Professor Michael Crossley delivers BAICE Anniversary Presidential Address
2 November 2018
Emeritus Professor Michael Crossley completed his year as President of the British Association of International and Comparative Education (BAICE) with the delivery of his Presidential Address at the University of York on the 13th September. His address was titled: Policy Transfer, Sustainable Development and the Contexts of Education.
It was fitting that Prof. Michael Crossley should be BAICE President in its 20th anniversary year. He has been an active member of BAICE throughout its twenty years, serving as Vice-Chair and Chair, and later creating its archive. Michael was the founding Director of the School of Education’s Centre for Comparative and International Research in Education (CIRE) (and remains an active member). His presidency was representative Bristol’s active role in BAICE. This year SoE hosted its anniversay symposium and Prof. Sheila Trahar is currently an editor for the association’s journal, Compare.
Michael’s presidential address got off to a memorable start with the voice of Aretha Franklin singing Sam Cooke’s American civil rights anthem, ‘A Change is Gonna Come’ evoking the era in which he started his career in education. The address took us on a grand tour of international education policy ‘borrowing’ and its critique by comparativists. Starting in the early 19th century, he showed how the field has been influenced by a rich spectrum of changing theoretical and methodological approaches. Moving to the present time, he discussed the influence of big data and global league tables, the constraints imposed on local policy actors in aid-dependent nations and comparative education’s response to the sustainable development agenda. Referring to a recent British Academy and USP-funded research collaboration between the Bristol’s School of Education, the University of the South Pacific and the University of Nottingham, he urged education researchers to learn from education initiatives taken by small island developing states at the ‘sharp end of climate change’.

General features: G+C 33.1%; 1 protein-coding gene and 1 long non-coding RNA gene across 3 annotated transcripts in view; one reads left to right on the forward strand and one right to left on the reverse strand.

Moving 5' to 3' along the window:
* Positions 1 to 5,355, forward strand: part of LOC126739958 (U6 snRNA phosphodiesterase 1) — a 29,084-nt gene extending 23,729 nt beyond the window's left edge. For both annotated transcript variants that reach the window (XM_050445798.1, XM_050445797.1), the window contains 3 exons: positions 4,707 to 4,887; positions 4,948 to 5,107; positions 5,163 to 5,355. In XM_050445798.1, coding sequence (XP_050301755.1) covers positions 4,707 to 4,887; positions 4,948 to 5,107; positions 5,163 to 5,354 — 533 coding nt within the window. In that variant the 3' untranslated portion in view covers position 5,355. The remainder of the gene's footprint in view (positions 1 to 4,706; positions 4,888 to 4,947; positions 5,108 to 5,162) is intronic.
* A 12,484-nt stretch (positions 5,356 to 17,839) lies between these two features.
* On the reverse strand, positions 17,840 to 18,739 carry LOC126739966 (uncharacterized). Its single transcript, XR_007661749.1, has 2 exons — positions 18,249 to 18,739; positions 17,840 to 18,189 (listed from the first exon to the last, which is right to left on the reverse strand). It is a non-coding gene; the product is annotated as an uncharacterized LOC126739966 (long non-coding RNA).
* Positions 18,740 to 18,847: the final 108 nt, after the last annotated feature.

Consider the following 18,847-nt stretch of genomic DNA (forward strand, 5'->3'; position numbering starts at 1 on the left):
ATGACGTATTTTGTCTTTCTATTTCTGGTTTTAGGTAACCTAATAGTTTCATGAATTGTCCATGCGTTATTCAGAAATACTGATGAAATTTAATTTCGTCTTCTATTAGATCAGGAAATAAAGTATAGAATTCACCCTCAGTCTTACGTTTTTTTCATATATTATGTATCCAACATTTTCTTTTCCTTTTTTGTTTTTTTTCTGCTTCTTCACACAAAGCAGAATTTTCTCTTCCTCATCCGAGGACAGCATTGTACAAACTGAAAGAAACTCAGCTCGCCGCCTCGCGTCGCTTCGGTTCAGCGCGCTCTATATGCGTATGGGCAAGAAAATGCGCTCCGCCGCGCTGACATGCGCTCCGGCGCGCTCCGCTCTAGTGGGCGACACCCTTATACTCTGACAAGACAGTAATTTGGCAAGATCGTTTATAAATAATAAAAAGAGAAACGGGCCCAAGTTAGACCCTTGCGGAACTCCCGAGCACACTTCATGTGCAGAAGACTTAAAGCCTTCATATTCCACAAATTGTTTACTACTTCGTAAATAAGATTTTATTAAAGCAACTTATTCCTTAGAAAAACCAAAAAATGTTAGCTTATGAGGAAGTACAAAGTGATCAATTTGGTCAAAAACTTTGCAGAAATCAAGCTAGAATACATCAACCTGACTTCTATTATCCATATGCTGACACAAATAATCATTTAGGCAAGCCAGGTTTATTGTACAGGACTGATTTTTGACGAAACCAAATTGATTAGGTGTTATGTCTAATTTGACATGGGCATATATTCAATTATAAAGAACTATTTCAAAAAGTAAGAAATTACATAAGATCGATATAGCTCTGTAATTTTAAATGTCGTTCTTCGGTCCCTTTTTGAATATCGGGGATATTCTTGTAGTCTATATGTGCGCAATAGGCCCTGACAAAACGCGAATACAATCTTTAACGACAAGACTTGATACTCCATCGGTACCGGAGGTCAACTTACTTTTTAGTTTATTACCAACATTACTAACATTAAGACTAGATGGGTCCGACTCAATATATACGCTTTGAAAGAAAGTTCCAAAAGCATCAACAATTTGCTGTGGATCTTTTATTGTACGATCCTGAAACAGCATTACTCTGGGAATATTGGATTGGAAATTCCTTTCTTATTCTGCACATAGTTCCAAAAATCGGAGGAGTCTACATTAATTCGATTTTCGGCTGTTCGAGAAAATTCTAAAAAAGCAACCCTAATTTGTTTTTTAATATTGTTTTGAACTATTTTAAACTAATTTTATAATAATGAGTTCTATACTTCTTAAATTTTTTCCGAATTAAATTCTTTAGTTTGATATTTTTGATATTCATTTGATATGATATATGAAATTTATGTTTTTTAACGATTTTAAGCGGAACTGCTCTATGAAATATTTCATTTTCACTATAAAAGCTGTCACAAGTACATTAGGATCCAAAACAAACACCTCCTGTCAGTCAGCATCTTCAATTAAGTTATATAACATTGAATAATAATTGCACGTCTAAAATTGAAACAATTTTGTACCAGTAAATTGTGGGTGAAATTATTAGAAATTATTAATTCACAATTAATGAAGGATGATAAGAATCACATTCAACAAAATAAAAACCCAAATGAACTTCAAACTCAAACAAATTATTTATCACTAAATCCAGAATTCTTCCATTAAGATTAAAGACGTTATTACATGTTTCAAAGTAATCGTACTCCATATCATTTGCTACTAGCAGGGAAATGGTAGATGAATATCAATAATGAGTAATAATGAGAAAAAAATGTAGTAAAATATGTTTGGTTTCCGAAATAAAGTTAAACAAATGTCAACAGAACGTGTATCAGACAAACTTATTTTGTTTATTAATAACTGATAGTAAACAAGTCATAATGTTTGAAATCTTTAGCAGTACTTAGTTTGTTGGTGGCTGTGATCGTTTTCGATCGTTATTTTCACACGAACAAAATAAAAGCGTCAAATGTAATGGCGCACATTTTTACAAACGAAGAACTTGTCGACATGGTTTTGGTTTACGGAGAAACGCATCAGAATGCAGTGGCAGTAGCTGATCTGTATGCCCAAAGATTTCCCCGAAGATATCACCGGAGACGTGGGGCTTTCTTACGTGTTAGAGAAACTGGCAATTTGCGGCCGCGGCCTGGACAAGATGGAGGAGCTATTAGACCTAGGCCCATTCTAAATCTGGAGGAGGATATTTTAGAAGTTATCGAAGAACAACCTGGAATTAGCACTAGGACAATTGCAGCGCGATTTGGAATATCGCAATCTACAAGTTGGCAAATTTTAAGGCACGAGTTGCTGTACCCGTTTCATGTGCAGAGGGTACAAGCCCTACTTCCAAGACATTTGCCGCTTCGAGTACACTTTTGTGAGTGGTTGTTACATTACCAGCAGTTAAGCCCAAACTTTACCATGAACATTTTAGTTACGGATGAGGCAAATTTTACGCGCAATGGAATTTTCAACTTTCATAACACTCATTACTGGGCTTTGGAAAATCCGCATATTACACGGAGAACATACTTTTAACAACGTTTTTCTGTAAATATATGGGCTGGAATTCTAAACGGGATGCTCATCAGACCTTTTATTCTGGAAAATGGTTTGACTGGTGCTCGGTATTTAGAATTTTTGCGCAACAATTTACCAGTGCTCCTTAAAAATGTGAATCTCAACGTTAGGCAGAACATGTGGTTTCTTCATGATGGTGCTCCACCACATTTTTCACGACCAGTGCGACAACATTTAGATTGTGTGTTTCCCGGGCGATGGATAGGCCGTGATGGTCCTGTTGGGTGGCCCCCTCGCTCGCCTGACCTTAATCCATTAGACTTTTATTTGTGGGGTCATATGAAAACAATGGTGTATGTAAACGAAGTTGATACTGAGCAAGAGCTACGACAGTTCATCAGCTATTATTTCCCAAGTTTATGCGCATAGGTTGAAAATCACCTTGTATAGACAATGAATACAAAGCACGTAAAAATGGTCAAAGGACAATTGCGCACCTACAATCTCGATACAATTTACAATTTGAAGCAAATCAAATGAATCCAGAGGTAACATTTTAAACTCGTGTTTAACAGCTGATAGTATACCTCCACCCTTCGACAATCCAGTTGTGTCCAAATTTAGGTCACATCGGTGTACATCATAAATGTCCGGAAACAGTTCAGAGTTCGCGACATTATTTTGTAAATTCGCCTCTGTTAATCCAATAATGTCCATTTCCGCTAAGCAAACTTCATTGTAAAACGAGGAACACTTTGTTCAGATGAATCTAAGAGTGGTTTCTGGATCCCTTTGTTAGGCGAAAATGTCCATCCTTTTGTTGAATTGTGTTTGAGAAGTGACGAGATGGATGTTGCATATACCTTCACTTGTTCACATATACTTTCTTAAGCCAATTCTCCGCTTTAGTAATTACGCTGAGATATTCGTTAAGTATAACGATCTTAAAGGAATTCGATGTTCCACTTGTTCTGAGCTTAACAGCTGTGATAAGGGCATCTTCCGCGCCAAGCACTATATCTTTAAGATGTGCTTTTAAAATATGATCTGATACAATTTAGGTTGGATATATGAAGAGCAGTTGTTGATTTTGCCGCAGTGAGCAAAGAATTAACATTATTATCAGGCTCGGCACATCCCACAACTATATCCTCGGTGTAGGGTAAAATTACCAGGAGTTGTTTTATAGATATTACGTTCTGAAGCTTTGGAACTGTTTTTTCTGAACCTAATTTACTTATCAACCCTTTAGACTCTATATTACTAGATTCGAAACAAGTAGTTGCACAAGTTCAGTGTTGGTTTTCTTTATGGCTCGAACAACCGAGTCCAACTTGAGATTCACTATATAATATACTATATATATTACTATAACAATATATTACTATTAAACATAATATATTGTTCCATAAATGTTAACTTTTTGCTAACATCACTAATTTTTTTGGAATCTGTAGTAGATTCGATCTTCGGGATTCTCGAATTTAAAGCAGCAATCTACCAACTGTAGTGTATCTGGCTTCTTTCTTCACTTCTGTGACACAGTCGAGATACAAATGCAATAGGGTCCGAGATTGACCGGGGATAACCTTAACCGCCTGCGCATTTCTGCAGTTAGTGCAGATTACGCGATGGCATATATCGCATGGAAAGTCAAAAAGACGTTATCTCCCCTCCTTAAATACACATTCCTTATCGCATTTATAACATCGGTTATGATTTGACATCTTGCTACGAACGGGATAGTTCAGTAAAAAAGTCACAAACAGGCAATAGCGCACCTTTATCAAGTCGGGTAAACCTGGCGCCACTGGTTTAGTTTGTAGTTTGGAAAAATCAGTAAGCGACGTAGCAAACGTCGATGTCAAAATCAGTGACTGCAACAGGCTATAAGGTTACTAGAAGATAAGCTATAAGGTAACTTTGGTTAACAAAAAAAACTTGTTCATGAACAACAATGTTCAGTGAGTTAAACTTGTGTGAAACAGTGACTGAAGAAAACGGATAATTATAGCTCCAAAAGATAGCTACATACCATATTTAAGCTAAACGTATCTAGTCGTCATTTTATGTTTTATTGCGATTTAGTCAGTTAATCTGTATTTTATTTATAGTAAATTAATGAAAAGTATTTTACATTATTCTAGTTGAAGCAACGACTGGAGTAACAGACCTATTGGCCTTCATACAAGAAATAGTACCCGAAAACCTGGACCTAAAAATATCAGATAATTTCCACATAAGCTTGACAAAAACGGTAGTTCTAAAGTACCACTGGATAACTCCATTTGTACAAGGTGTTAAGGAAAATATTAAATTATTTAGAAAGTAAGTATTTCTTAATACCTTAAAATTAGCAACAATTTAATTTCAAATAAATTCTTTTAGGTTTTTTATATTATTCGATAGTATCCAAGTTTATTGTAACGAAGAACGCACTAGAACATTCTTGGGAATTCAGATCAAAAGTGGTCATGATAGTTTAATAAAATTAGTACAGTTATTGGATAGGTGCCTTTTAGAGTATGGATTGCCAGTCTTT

The address concluded with an in-depth analysis of implications and challenges for the future of the field of comparative and international education and, in its 20th anniversary year, for BAICE itself. One of these was the challenge to apply ‘comparative and international education, and the policy transfer literature to new research priorities and contexts that have urgent human rights and global security implications.’ The CIRE centre is pursuing this with vigour as part of its refreshed focus on issues of social, environmental and epistemic justice in education theory, policy and practice.
For more on this and other contributions to the BAICE conference by School of Education staff and students, visit the CIRE blog. The full address will be published in 2019 in BAICE’s journal, Compare: a journal of comparative and international education.